Serbia says no to NATO on alliance's airstrikes anniversary

A man walks by the newly exhibited "Neva", Soviet made surface-to-air missile system, in Belgrade's military museum, Serbia, Thursday, March 23, 2017. Serbia marks the 18th anniversary of beginning of the NATO air-campaign in 1999, on March 24. (AP Photo/Darko Vojinovic)

Serbia's prime minister has pledged that the Balkan country will never join NATO or any other military alliance as Serbia marked the 18th anniversary of the start of NATO airstrikes that stopped a crackdown in Kosovo

BELGRADE, Serbia — Serbia's prime minister pledged on Friday that the Balkan country will never join NATO or any other military alliance as Serbia marked the 18th anniversary of the start of NATO airstrikes that stopped its crackdown in Kosovo.

Aleksandar Vucic spoke at a ceremony near a railway bridge in southern Serbia where the Western military alliance's missiles struck a passenger train, killing at least 28 people and injuring dozens.

"We will never be part of the alliance which killed our children, nor of any other alliance," Vucic said. "They wanted to destroy and humiliate small Serbia and kill its children."

Anti-NATO sentiments run high in Serbia since the 78-day bombing in 1999 over a bloody crackdown by Serbian forces against Kosovo Albanian separatists. Serbian officials claim that more than 2,000 people were killed in the airstrikes while independent estimates put that figure at about 800, mostly soldiers and police.

NATO launched the airstrikes in Serbia, Montenegro and Kosovo after then-Serbian leader Slobodan Milosevic rejected a deal that would end his violent crackdown against Kosovo Albanian separatists and civilians.

Some 10,000 people died and 1,660 are still missing from the 1998-1999 clashes in Kosovo that ended with the NATO intervention and the withdrawal of Serbian troops from its former, majority ethnic Albanian-populated province. Kosovo declared independence from Serbia in 2008, which Serbia doesn't recognize.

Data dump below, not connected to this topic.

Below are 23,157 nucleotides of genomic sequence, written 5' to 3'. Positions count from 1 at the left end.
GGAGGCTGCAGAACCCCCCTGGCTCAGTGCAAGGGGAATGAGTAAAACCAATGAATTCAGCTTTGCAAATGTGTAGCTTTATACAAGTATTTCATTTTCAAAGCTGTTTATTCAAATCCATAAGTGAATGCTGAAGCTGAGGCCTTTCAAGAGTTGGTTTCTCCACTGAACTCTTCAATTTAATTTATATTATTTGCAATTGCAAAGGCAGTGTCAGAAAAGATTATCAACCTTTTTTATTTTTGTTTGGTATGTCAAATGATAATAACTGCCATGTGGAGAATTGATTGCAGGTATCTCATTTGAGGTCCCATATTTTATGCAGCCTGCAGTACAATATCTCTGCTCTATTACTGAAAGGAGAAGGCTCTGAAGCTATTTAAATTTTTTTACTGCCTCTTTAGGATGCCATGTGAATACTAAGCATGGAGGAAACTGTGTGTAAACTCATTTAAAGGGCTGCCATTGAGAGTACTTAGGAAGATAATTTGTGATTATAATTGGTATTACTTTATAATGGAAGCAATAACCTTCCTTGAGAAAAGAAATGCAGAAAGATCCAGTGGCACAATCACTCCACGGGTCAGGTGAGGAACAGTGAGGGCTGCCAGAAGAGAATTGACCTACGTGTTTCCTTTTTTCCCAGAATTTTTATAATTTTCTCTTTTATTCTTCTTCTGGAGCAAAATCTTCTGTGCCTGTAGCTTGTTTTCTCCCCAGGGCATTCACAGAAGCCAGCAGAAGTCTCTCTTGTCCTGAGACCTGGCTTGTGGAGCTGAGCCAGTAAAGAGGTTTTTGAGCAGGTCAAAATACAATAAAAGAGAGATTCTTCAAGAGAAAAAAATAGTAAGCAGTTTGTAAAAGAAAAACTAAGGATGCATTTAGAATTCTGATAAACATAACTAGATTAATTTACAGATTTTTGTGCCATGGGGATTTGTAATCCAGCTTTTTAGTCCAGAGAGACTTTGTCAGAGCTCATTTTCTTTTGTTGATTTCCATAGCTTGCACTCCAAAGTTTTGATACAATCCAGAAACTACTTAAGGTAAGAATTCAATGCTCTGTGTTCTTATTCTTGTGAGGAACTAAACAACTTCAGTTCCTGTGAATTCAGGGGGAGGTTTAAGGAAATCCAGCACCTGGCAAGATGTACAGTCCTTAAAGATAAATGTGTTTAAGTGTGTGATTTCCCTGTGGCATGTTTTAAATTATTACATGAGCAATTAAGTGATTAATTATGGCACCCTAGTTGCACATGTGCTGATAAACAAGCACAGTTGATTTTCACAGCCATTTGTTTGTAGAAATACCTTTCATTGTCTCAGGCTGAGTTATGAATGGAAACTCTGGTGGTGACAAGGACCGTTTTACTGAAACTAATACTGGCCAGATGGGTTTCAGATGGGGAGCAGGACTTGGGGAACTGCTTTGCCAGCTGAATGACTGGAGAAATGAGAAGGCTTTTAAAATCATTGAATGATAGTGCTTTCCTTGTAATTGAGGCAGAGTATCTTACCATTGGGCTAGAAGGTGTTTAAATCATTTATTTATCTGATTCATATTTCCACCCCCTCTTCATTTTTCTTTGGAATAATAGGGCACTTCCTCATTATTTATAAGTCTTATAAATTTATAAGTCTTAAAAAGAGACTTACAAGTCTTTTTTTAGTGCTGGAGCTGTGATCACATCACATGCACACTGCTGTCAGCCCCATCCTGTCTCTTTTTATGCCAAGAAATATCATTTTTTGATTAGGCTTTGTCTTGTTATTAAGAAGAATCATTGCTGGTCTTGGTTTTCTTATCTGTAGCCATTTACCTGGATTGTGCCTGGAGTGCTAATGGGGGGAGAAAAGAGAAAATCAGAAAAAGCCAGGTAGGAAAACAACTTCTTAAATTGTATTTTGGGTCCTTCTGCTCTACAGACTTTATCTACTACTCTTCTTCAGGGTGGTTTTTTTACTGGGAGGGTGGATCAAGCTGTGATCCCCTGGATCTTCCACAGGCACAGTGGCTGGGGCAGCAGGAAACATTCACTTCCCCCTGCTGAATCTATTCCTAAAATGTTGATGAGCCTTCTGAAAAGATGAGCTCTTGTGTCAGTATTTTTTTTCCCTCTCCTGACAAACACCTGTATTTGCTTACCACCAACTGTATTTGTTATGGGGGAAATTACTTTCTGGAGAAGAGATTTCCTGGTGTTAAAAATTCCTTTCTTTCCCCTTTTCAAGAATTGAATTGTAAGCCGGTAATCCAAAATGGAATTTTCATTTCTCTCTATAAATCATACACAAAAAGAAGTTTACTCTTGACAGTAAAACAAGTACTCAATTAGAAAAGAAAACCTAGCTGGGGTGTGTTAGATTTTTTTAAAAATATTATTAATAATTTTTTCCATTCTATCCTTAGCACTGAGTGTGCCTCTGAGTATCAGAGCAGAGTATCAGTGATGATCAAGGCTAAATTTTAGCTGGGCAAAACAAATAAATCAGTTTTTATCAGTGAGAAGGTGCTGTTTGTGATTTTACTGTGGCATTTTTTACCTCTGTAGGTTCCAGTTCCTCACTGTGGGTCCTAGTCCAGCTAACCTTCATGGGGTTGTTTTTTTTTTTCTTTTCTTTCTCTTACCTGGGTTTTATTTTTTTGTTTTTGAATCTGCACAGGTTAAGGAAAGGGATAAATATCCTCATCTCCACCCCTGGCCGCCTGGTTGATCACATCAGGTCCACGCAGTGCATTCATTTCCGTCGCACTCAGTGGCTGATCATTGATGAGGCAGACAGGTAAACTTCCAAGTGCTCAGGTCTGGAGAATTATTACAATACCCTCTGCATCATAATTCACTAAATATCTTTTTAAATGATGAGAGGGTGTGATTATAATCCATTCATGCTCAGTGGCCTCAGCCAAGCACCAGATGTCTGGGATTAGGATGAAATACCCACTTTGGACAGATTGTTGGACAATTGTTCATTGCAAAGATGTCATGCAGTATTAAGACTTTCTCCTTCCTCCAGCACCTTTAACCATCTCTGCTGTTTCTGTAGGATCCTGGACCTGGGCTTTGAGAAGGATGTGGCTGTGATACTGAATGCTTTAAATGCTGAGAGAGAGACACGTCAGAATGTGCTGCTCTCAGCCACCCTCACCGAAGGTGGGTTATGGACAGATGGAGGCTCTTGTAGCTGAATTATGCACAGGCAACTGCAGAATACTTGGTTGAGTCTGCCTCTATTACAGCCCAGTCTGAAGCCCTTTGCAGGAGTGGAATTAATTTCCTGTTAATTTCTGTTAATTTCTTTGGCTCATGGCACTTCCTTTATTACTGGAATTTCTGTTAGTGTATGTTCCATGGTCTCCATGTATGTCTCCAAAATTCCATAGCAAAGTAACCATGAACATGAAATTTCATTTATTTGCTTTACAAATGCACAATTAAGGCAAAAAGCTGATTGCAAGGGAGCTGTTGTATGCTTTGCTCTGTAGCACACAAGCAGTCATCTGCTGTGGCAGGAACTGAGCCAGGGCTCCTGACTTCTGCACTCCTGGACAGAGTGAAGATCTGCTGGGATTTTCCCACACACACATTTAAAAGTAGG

Kosovo Prime Minister Isa Mustafa on Friday praised the NATO intervention, expressing his "eternal gratitude to the United States, the United Kingdom and other countries that were with us in the most difficult moments."

Although it is a member of a NATO outreach program and is formally seeking EU membership, Serbia has lately been boosting its military cooperation with Russia, which has agreed to deliver fighter jets, tanks and anti-aircraft systems.

"There will never again be a repeat of an aggression against our country without a clear, strong and victorious response," said Vucic, who is campaigning for the April 2 presidential election.

Vucic, a former ultranationalist now self-declared pro-EU reformer, was Milosevic's close ally and the Serbian information minister during the NATO intervention.

As part of the bombing anniversary commemorations, a Russian-made anti-aircraft missile system of the type that shot down a U.S. Air Force F-117 Nighthawk stealth aircraft near Belgrade on March 27, 1999, was put on display at a military museum in Belgrade.

The American pilot was rescued and avoided capture after the crash.

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